Written by Jovic Yee, published in the Philippine Daily Inquirer
(I was interviewed by the writer on the meaning of martial law for millennials)
(Last of two parts)
Despite the dictator Ferdinand Marcos’ grave human rights violations and plunder of the government coffers, some Filipinos who lived under his administration pine for the days when he ruled the Philippines with an iron fist.
Experts attribute this phenomenon to a false sense of security and prosperity that the dictatorship’s propaganda machine churned out at the time, or to frustration over the government’s failure to foster a more equitable society three decades after the fall of Marcos.
For millennial Renee Karunungan, one of the 10 outstanding Filipino students in 2011, any accommodation to the Marcos family “will take away a part of our history that needs to be remembered.”
“It will invalidate the suffering and pain many Filipinos went through for freedom. And in the longer term, we are bound to repeat our history …. To forget is not to heal. To forget is to allow the Marcoses to get away with injustice,” she said.
Political analyst Richard Heydarian, himself a member of the millennial generation that is blamed for forgetting the lessons of martial law, described this phenomenon as “not historical amnesia but autocratic nostalgia.”
Heydarian said the roots of this nostalgia for the dictator’s iron-fist rule could be traced to the failure of those who lived through the martial law years to ensure that the Marcoses would not be able to rebound, rehabilitate themselves and preserve their political base.
“We have them to blame more than anyone else. I come from the Ilocos region, and it’s understandable in our region that there’s a lot of sympathy for Marcos,” Heydarian said.
“But I’m surprised to see regions that did not benefit much from the Marcos period but have very strong sentiments that the Marcos era was an era of discipline and prosperity, that the Philippines was the second richest [in Asia. These are] statements that have no basis in reality,” he said.
Heydarian acknowledged that the Philippines was indeed the second richest country in Asia in the 1950s. But by the next decade, he said, the country was already in a downward spiral.
“The martial law period, with the exemption of the first few years, was an economic disaster in so many ways. And speaking of discipline, I’m not sure how much we had of law and order when the bulk of the insurgency issues we experienced [and continue to experience] actually reached [a] peak during the Marcos era,” he said.
Historian Ricardo Jose of the University of the Philippines said the communist New People’s Army, toward the end of the 1970s, considered Marcos its “No. 1 recruiter.”
Jose explained that this was because living conditions in the provinces were getting bad, but across the country, people had no idea what was going on because the press was censored.
PH has no golden age
Heydarian said some Filipinos may be longing for strongman rule because the Marcos years had been cast as the country’s golden era.
The Chinese, he said, look back on the glory of the Qing dynasty, while the youth in the Middle East have the golden days of Islam to recall.
In contrast, he said, the Philippines has no such golden age.
“Some of us are trying to have hopes for the future by reimagining the past. Before Marcos, we don’t have much of a memory [of other administrations] since they look too far away for us to have any tangible emotional attachment …. It’s the emotional comfort that not long ago we were great and we can be great again if we have the right leaders,” he said.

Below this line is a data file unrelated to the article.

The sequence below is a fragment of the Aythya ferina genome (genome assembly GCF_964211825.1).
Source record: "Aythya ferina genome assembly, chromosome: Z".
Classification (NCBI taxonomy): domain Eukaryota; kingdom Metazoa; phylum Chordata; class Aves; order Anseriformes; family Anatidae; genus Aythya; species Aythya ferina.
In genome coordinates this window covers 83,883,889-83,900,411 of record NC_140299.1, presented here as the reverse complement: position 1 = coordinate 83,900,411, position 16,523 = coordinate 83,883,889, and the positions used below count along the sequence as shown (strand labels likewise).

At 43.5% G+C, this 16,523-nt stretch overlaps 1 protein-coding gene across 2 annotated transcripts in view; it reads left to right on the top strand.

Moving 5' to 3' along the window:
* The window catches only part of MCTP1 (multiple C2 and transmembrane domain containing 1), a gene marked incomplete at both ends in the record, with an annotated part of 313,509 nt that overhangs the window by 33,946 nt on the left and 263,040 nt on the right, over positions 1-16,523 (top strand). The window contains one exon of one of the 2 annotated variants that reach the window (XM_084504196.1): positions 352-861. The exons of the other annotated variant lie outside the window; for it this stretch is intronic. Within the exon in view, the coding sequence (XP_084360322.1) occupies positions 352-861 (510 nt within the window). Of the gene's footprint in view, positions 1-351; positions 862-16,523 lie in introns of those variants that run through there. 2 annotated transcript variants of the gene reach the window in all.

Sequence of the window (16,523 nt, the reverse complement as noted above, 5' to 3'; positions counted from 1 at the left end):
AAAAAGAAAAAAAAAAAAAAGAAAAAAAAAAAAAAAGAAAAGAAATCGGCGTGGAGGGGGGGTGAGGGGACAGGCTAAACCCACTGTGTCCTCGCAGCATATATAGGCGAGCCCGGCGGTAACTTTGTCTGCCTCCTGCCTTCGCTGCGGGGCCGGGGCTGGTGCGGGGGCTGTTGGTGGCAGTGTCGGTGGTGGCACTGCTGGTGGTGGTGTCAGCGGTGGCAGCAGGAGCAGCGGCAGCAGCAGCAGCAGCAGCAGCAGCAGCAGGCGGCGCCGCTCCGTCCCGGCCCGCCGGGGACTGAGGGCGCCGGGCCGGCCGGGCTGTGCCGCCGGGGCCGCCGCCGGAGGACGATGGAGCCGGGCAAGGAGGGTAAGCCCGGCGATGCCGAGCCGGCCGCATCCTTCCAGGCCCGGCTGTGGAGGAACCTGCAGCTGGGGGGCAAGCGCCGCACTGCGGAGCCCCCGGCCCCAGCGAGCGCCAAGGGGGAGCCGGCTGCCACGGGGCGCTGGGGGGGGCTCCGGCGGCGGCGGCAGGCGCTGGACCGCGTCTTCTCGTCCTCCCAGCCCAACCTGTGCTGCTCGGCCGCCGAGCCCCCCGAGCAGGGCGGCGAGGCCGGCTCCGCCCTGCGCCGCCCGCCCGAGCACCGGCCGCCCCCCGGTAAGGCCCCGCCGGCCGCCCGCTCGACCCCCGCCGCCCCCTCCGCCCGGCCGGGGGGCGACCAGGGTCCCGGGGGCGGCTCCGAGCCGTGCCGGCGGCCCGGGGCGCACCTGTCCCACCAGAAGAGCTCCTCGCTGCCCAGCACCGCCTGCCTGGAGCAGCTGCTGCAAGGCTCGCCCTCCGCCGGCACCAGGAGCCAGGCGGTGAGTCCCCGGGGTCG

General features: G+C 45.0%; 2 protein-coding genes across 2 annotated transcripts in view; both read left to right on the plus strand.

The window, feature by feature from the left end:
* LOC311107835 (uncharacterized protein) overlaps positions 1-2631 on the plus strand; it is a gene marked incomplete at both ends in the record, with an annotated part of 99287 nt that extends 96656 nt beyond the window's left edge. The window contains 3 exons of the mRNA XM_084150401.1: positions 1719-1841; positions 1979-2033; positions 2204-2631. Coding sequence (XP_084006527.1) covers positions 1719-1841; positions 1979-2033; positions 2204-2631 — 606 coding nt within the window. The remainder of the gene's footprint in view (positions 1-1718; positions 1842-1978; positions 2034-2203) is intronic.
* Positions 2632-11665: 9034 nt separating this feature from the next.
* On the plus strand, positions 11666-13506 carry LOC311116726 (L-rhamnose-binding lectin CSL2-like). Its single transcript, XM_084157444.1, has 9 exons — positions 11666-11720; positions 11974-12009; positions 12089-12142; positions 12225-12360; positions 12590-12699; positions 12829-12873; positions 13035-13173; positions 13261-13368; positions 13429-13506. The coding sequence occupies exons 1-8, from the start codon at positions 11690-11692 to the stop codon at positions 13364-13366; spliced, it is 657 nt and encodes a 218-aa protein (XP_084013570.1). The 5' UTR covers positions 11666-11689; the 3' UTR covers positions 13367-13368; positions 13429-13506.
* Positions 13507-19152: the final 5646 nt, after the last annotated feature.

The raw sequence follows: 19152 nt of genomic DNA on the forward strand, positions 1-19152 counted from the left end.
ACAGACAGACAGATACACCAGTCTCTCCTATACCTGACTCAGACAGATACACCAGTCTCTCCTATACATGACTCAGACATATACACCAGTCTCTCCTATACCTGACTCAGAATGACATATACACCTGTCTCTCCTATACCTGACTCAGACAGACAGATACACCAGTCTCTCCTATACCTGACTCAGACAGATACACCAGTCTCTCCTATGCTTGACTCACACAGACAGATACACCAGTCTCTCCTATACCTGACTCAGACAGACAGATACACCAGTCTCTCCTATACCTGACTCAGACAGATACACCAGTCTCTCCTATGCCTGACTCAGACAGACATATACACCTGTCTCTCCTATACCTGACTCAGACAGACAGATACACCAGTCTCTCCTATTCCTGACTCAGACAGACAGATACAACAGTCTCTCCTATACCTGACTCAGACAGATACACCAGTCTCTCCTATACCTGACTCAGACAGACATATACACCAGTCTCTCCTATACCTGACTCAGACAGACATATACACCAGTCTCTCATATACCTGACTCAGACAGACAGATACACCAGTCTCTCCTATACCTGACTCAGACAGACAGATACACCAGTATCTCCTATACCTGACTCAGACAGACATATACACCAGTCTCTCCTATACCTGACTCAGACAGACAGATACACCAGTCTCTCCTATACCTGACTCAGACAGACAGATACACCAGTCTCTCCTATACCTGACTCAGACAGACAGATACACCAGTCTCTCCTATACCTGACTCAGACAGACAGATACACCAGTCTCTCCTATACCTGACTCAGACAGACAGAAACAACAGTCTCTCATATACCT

Not entirely to blame
This longing for strongman rule, however, is dangerous to a fragile democracy like the Philippines, as it lacks an appreciation of the complexity of government, he said.
The success of a country, he said, has many variables, from internal and external conditions to the right kind of leadership.
“Many people are disappointed with what’s happening with the country, disappointed with the promises that went unfulfilled since the fall of Marcos, so somehow their emotional frustration with the present is distorting their perception of the past. Or in some cases, deliberately distorting the memory of the past,” he said.
For that reason, Heydarian said, it is unfair to blame millennials entirely for the erroneous appreciation of the Marcos years as the Philippines’ golden age
Millennials, he said, are “partly victims of the shortcomings” of the martial law generation.
“If some of the millennials are enamored with the Marcos era, and want the Marcoses to come back, you have the martial law babies and Marcos-era intellectuals to blame for not doing enough to help them realize that while over the past 30 years Philippine democracy has not been very successful in terms of creating equitable economic conditions and cutting down social inequality in terms of providing prosperity,” he said.
“The Marcos era was an unmitigated disaster in economic terms and even a bigger humanitarian disaster in political terms,” he said.
But millennials, he said, have to resist martial law propaganda proliferating on the internet, and they must equip themselves with correct information about one of the darkest periods in the Philippines’ history and pass this on to ensure that it will not be forgotten.
Recently, there have been efforts by various sectors to educate the youth on the truth about martial law that unfortunately has been left out in textbooks used in schools.
Among these are Sen. Risa Hontiveros’ distribution of books retelling stories of survivors and the private sector’s staging of plays about the Marcos dictatorship.
The Duterte administration is seen as too friendly to the Marcos family, but some millennials hope that the government will not be in the forefront of historical revisionism, especially with its planned burial of the dictator at Libingan ng mga Bayani.
Originally published at the Philippine Daily Inquirer